How do technology, business, and design interrelate in the startup and corporate ecosystems today?

👉Download the 2019 Design in Tech Report

Design is now maturing — expect some awkwardness.

  • There are three kinds of design. Classical Design, Design Thinking, and Computational Design.
  • In the last 12 months there were 19 acquisitions of creative agencies and companies.
  • The value of design is in relation to the other parts of a company’s operations.
  • Alone and isolated within a company, design is a microworld of aesthetic high-fives.
  • Scaling design at the speed of Moore’s Law is not possible. Scaling design IS possible at a slower-than-desirable velocity.
  • Inclusive design has achieved broad acceptance among designers. For non-designers, inclusive design can be a harder idea to sell.
  • There’s fear about AI’s future impact, but there’s creative hope out there too. Yes we can.

There are three kinds of design.

  1. Classical Design
  2. Design Thinking
  3. Computational Design

Computational design is impacting all other forms of design today because of the cumulative impact of Moore’s Law applied over half a century of exponential progress.

What’s a “Computational Designer”?

A computational designer has four characteristics:

  1. They understand computation. It isn’t they understand how to code. Instead, it’s the fact that they understand how computation at the scale of the Internet works and behaves. They know that there’s an invisible revolution that has taken place.
  2. They think critically about technology. Because they understand the unusual capabilities of computation to achieve unimaginable scales of operation, they are both excited about the possibilities and concerned for the future.
  3. They use all three kinds of design. Computational design in isolation from design thinking and classical design means that its organizational impact and its emotional impact will be limited. So they go out of their way to use all three forms.
  4. They are always learning the new. Each day there’s a new technology that has a 3- or 4-letter acronym to represent its awesomeness, or else it’s named after some animal or mythical beast. And instead of dismissing the new, they make the effort to be curious and learn it.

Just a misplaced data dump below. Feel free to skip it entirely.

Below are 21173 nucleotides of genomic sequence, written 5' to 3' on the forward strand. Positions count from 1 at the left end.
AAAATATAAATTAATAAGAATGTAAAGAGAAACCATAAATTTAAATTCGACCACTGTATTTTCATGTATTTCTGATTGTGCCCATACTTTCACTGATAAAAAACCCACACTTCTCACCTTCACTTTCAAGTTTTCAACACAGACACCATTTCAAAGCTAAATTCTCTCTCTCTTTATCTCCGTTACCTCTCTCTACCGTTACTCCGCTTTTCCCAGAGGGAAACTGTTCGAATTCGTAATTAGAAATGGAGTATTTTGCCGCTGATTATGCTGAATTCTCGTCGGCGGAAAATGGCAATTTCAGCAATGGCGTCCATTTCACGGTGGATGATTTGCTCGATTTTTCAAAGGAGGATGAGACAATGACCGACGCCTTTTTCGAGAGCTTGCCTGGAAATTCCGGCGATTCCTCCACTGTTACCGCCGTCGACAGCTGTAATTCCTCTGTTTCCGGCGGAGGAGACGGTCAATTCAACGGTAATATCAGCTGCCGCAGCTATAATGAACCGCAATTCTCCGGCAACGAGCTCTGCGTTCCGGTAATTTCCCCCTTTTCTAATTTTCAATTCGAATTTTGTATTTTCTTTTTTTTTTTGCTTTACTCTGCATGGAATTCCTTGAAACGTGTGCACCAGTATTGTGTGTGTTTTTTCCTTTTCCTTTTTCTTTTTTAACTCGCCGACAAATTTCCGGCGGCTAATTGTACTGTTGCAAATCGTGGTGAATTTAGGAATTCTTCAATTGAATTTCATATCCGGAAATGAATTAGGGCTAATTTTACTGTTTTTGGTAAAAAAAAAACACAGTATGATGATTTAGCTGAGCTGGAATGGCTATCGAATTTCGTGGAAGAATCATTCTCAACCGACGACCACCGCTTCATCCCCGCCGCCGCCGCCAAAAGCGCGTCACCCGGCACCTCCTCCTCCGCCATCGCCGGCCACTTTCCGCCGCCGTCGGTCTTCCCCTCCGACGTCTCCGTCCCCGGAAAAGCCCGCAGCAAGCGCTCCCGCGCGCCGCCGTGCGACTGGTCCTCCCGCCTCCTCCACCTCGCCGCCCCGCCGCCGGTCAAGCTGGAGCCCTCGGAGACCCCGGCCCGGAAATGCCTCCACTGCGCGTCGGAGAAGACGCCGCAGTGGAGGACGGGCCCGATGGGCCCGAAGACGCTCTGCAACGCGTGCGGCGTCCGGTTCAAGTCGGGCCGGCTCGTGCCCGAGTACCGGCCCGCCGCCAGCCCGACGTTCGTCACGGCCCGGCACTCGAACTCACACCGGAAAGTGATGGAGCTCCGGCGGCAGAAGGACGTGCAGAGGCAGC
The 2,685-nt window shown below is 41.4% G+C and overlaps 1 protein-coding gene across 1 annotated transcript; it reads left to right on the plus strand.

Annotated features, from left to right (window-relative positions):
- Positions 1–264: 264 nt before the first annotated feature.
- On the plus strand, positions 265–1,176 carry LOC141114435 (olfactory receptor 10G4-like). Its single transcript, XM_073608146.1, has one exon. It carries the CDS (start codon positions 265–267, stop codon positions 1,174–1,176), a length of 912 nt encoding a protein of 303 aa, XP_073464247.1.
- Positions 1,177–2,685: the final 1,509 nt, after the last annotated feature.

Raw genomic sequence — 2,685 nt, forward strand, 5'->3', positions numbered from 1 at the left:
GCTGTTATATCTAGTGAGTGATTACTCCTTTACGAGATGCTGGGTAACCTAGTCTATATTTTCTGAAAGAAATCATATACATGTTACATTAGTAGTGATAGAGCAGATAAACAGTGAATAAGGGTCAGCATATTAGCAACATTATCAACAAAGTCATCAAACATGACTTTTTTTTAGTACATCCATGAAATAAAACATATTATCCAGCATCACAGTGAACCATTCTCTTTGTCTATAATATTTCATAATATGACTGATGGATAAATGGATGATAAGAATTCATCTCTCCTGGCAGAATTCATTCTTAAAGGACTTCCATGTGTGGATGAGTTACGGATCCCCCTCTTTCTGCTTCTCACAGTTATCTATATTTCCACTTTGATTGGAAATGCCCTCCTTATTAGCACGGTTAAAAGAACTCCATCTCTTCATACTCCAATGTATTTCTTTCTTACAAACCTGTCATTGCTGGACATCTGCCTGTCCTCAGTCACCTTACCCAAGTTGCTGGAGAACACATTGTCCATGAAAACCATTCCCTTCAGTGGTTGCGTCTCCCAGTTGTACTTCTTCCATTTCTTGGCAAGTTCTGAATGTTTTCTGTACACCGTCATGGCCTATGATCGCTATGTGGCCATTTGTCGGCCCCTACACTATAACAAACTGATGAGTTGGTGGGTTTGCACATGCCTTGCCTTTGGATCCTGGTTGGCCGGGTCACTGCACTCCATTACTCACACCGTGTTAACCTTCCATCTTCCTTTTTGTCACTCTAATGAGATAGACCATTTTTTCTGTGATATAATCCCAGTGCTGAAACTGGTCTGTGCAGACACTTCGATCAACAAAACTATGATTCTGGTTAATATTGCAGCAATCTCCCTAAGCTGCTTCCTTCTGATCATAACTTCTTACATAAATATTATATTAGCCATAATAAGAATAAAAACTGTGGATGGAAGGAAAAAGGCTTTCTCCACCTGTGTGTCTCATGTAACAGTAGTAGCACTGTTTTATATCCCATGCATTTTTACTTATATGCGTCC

They live and breathe the ethos living in Apollinaire’s words from the Bauhaus era, “New (hu)man must have the courage to be new.”

A computational designer also knows about William J. Mitchell (1944 – 2010) — “the OG of computational design.” Bill was a classically trained architect who pioneered the intersection of design and computation in a manner and scale that is difficult to describe in just a few words. I strongly suggest that you pick up one of his many books — and I promise you won’t regret it.

The Logic of Architecture reexamines central issues of design theory in the light of recent advances in artificial intelligence, cognitive science, and the theory of computation.” —William J. Mitchell, 1990

Coming Soon: 📘 How To Speak Machine

In my new upcoming book (November 2019) I explain computation in a way that is a little different than I’ve tried to do so in the past, and then connect it to how technology-based products get made today — which helps to explain why inclusive design is so critical to consider going forward. Computation and inclusion are linked together, oddly, and importantly.

Design …

Design …
… works in a new Moore’s Law-fueled medium that is from an alien universe.
… works in an old-fashioned world that’s been excluding people for too long.
… makes big data. And that makes it need thick data to combat scaled biases.… fights big data (scaled biases) when making thick data — by going proximate.
… creates economic opportunity because it advances a valuable new kind of talent.… locates imbalances and opportunities to solve problems with those impacted.
… needs to counterbalance itself with an emotional connection (i.e. art).… enrichens the critical depth of makers, pointing them to meaningful problems.